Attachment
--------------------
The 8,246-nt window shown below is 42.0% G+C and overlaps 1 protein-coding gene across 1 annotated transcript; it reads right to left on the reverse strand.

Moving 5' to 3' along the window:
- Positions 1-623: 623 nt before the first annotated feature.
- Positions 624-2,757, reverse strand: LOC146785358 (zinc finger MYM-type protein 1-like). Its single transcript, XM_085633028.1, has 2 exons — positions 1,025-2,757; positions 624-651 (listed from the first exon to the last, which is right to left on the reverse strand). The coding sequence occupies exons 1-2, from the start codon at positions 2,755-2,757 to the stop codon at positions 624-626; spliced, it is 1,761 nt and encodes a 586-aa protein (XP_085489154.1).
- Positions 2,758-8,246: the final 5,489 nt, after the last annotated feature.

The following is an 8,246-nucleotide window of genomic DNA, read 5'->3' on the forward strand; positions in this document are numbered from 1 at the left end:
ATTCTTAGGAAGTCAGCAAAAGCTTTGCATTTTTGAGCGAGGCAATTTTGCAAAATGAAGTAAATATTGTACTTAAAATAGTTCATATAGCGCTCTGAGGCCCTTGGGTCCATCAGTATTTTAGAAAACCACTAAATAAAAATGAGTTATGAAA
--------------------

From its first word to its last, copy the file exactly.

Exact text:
The 8,246-nt window shown below is 42.0% G+C and overlaps 1 protein-coding gene across 1 annotated transcript; it reads right to left on the reverse strand.

Moving 5' to 3' along the window:
- Positions 1-623: 623 nt before the first annotated feature.
- Positions 624-2,757, reverse strand: LOC146785358 (zinc finger MYM-type protein 1-like). Its single transcript, XM_085633028.1, has 2 exons — positions 1,025-2,757; positions 624-651 (listed from the first exon to the last, which is right to left on the reverse strand). The coding sequence occupies exons 1-2, from the start codon at positions 2,755-2,757 to the stop codon at positions 624-626; spliced, it is 1,761 nt and encodes a 586-aa protein (XP_085489154.1).
- Positions 2,758-8,246: the final 5,489 nt, after the last annotated feature.

The following is an 8,246-nucleotide window of genomic DNA, read 5'->3' on the forward strand; positions in this document are numbered from 1 at the left end:
ATTCTTAGGAAGTCAGCAAAAGCTTTGCATTTTTGAGCGAGGCAATTTTGCAAAATGAAGTAAATATTGTACTTAAAATAGTTCATATAGCGCTCTGAGGCCCTTGGGTCCATCAGTATTTTAGAAAACCACTAAATAAAAATGAGTTATGAAA